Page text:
Defending for the Conservatives is Hugh Lumby, from Meonstoke The Lib Dem candidate Lewis North, a local resident from Cheriton, is standing here for the second time after contesting the 2016 election in this ward. Also standing are June Kershaw for Labour and Andrew Wainwright for the Green Party.

Current parliamentary constituency: Meon Valley (all except Chilcomb parish), Winchester (Chilcomb parish)
Proposed parliamentary constituency: Winchester
Hampshire county council division: Bishops Waltham (part: Beauworth, Bramdean and Hinton Ampner, Cheriton, Kilmiston, Owslebury, Tichborne and Upham parishes), Itchen Valley (part: Chilcomb parish), Meon Valley (part: Corhampton and Meonstoke, Exton, Warnford and West Meon parishes)
ONS Travel to Work Area: Southampton
Postcode districts: GU32, SO21, SO24, SO32

June Kershaw (Lab)
Hugh Lumby (C)
Lewis North (LD)
Andrew Wainwright (Grn)

May 2018 result C 1260 LD 378 Lab 172
May 2016 result C 1134/1010 LD 319/286 Lab 265/198


Nonsuch

Epsom and Ewell council, Surrey; caused by the death of Nonsuch Residents Association councillor David Wood at the age of 71. He was first elected in 1995, and was Mayor of Epsom and Ewell in 2006-07.

On the shore of Cardigan Bay in North Wales can be found an impressive collection of Italianate buildings. Portmeirion, as it’s known, was the brainchild of the architect Sir Clough Williams-Ellis, who was a fashionable architect of the inter-war years and a very eccentric man. One of his eccentricities was to erect a plaque in The Village dedicated to the summer of 1959 “in honour of its splendour”. That was followed by further plaques dedicated to 1975 and 1976; the 1976 memorial, commemorating a notoriously hot summer whose temperature record for England remained unbroken until the season just gone, reads simply “Nonsuch”.

A word which recalls an impressive building project of an earlier era. In 1538 work started on a palace in the Surrey countryside, for which the village of Cuddington had been cleared to make way. The developer was none other than King Henry VIII, who chose a location close to a royal hunting ground and chose a name which showed just how ambitious the project was meant to be – Nonsuch Palace. The Palace was the scene of a treaty signed in 1585 between Elizabeth I and the Dutch rebels against Spanish rule, an alliance which ultimately helped to provoke the disastrous Spanish Armada three years later; a 1596 catalogue of the palace library reveals “a song of fortie partes, made by Mr. Tallys”, which is the earliest known reference to one of the greatest pieces of English early music, Thomas Tallis’ Spem in alium.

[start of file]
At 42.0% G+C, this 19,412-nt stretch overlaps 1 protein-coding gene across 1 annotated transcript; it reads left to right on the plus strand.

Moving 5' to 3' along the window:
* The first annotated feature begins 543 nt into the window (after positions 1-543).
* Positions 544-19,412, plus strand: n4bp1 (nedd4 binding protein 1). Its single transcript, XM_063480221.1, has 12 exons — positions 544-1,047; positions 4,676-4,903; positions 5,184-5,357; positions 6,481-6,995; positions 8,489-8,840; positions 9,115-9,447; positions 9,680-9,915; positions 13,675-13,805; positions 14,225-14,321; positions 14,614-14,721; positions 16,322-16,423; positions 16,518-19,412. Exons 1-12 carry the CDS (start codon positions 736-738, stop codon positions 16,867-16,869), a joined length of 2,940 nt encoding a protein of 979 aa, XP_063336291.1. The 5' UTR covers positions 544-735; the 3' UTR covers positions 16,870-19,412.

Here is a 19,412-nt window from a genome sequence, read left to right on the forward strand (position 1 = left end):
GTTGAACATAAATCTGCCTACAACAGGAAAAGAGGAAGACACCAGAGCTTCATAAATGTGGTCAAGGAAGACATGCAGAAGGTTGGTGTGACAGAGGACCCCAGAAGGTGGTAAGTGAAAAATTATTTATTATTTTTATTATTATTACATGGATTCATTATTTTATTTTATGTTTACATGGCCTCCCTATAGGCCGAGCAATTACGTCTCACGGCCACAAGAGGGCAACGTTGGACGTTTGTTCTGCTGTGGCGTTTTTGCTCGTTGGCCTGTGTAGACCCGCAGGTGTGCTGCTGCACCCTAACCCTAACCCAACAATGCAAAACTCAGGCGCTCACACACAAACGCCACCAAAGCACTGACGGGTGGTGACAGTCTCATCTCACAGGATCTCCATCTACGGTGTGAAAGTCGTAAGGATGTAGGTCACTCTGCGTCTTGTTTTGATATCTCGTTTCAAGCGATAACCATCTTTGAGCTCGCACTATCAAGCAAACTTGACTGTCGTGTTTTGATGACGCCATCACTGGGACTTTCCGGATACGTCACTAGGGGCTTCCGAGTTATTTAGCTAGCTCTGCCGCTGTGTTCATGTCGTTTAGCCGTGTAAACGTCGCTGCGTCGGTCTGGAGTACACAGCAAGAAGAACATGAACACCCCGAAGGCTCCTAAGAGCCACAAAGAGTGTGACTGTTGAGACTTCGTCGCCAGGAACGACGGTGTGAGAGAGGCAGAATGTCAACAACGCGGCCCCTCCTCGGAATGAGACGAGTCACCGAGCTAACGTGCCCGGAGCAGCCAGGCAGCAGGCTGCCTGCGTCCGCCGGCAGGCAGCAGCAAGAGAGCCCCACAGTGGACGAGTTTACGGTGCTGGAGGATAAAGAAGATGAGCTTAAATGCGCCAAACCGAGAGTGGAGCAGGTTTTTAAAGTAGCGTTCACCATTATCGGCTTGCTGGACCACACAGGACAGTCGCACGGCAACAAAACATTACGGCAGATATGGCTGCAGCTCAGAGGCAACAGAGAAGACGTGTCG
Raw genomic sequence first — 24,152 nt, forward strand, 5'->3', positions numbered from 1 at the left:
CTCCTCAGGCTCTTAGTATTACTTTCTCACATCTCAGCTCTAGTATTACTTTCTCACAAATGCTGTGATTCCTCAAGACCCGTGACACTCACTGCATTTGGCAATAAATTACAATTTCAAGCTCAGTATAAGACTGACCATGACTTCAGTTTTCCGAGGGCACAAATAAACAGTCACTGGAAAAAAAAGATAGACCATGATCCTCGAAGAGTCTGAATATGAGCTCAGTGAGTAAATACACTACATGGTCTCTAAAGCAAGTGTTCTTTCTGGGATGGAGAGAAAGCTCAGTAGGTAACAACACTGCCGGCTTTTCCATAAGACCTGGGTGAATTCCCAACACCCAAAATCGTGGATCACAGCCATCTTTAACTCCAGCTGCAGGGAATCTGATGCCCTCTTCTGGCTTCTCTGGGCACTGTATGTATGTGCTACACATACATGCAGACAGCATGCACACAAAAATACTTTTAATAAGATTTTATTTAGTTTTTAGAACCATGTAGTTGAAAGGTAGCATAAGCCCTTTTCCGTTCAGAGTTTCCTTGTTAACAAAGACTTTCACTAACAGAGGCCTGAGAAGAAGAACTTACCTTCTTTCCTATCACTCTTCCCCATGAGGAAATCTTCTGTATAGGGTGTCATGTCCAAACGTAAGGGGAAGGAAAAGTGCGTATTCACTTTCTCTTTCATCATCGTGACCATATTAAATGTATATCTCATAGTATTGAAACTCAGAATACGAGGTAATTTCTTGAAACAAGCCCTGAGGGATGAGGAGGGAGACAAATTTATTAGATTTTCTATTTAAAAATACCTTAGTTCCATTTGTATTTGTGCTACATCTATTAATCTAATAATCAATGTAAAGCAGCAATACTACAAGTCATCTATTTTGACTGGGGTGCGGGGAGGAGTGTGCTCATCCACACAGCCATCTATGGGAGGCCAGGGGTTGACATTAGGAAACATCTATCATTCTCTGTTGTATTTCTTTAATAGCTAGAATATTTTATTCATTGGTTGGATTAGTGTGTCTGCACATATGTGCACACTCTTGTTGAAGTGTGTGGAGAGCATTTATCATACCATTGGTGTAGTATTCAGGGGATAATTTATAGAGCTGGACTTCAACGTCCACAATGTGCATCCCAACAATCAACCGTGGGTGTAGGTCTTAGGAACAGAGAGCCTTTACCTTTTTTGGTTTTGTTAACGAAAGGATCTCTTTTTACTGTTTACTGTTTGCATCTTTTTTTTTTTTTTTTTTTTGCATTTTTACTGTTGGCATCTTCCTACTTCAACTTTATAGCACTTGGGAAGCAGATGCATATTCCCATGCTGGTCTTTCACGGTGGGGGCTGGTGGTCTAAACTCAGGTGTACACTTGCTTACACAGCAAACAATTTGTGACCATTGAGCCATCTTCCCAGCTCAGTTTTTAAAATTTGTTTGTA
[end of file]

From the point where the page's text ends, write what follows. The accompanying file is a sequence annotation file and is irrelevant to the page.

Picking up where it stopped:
If you’d like to visit Nonsuch Palace, I’m afraid you’re out of luck. In 1670 Charles II gifted it to his mistress Barbara, countess of Castlemaine, who ultimately didn’t give a XXXX about the place; she had it demolished and sold off the building materials to pay her gambling debts. However, the surrounding park is still in existence and is now a public park. The country house of Nonsuch Mansion dates from a later era, the eighteenth century.

The railway came here in 1847 with the opening of Ewell East railway station, and the area around Nonsuch Park was mostly developed for housing in the 1930s as London expanded – Ewell remained outside Greater London, but has 020 telephone numbers and was until 2000 in the Metropolitan Police district. Two statistics are indicative of what the area is like socially: Ewell’s Nonsuch ward comes in at number 2 of all the wards in England and Wales for owner-occupation, at 95% of households; and the average house in the ward will set you back over half a million pounds. Yes, we’re talking rich and successful people here: over half of the workforce in Nonsuch are in the census’ professional and managerial occupational groups.

Since Epsom and Ewell were developed in the 1930s the area has been a stronghold at local level for Residents’ Associations. Despite some consolidation in recent years, there are several different Residents’ Associations from the borough on the Electoral Commission register who join forces to form a single group on the council. That leads to messy election results in aggregate – in 2011 the Conservatives were the largest single party with 23% of the vote and won three seats out of a possible 38 – but less of a problem in understanding individual wards. Nonsuch ward has not one but two Residents Associations, Nonsuch Park and District, and Ewell Downs; its Residents slate in 2015 easily won with 59% to 26% for the second-placed Conservatives. The Residents had a larger majority in the 2017 county elections, where they hold the local Ewell division. However, the local parliamentary seat (Epsom and Ewell) is safe for the accident-prone Conservative cabinet minister Chris Grayling.